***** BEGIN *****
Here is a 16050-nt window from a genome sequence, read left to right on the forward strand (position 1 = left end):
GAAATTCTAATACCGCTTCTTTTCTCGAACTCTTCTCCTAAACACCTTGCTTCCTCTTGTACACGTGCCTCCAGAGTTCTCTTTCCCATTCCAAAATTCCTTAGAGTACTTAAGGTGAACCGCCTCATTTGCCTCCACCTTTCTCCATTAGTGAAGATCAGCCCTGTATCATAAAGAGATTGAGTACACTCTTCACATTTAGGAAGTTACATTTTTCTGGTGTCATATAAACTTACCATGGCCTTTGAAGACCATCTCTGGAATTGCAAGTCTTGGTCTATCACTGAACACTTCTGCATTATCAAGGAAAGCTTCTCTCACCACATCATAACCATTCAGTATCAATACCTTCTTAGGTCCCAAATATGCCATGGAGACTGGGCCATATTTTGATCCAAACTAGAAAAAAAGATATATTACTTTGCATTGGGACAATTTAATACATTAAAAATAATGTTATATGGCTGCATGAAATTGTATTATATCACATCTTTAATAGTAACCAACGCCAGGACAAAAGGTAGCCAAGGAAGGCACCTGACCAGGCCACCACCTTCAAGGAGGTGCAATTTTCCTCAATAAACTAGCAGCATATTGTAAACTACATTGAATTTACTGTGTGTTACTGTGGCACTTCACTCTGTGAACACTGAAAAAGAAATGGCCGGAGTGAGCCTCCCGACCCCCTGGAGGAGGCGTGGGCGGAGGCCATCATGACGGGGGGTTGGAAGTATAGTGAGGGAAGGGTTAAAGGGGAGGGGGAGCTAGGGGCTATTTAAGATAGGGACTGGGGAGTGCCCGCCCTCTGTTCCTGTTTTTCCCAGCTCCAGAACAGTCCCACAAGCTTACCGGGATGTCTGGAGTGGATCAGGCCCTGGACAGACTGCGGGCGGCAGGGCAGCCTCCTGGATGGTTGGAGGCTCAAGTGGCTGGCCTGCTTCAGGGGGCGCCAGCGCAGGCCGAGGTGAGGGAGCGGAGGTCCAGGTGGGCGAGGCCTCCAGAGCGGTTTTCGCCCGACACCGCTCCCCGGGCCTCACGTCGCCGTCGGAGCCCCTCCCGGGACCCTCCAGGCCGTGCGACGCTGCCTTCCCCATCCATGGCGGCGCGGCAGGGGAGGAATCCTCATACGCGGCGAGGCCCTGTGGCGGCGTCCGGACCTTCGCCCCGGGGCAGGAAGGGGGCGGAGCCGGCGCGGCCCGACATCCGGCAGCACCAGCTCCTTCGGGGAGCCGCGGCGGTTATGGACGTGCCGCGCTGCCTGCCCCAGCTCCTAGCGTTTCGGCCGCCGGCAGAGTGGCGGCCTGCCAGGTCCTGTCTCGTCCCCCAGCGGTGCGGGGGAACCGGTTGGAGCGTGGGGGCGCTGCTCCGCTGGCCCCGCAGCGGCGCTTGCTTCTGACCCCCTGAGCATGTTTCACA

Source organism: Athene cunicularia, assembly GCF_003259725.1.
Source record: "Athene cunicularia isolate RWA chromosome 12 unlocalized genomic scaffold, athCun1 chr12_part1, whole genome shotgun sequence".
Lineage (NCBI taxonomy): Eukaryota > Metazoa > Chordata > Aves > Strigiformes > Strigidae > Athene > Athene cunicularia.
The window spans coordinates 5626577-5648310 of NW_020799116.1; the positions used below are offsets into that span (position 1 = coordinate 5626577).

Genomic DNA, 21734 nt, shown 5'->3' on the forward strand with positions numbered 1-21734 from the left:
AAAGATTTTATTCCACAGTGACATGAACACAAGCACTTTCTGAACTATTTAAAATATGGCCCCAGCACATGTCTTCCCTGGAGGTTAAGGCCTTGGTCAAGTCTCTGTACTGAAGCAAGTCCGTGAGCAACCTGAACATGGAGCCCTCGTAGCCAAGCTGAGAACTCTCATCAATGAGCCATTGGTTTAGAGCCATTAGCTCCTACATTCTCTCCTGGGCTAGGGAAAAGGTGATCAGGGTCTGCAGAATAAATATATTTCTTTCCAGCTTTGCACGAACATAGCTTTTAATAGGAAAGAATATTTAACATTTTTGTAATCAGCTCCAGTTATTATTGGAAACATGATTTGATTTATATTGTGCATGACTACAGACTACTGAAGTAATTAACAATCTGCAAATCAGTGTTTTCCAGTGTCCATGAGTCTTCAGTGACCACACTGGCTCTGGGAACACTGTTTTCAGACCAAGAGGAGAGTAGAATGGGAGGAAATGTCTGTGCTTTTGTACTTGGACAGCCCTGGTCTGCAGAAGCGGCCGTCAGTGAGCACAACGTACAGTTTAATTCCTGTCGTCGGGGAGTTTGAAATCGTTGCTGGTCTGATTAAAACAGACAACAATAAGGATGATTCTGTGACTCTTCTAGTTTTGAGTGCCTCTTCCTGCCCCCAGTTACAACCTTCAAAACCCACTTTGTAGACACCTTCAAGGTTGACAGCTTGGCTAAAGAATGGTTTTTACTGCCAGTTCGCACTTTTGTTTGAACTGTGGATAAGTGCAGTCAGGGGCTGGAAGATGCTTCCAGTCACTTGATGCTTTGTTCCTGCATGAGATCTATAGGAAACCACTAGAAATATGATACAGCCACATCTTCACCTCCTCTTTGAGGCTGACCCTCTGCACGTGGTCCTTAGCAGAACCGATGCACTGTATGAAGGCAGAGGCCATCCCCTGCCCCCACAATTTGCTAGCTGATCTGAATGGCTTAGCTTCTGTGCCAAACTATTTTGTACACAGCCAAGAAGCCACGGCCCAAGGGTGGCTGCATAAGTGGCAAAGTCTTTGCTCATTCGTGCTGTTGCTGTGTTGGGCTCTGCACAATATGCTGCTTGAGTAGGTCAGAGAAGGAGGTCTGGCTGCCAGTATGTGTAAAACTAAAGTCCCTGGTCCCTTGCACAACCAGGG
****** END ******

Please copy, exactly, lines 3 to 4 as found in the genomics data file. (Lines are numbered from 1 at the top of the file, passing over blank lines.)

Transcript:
Source organism: Athene cunicularia, assembly GCF_003259725.1.
Source record: "Athene cunicularia isolate RWA chromosome 12 unlocalized genomic scaffold, athCun1 chr12_part1, whole genome shotgun sequence".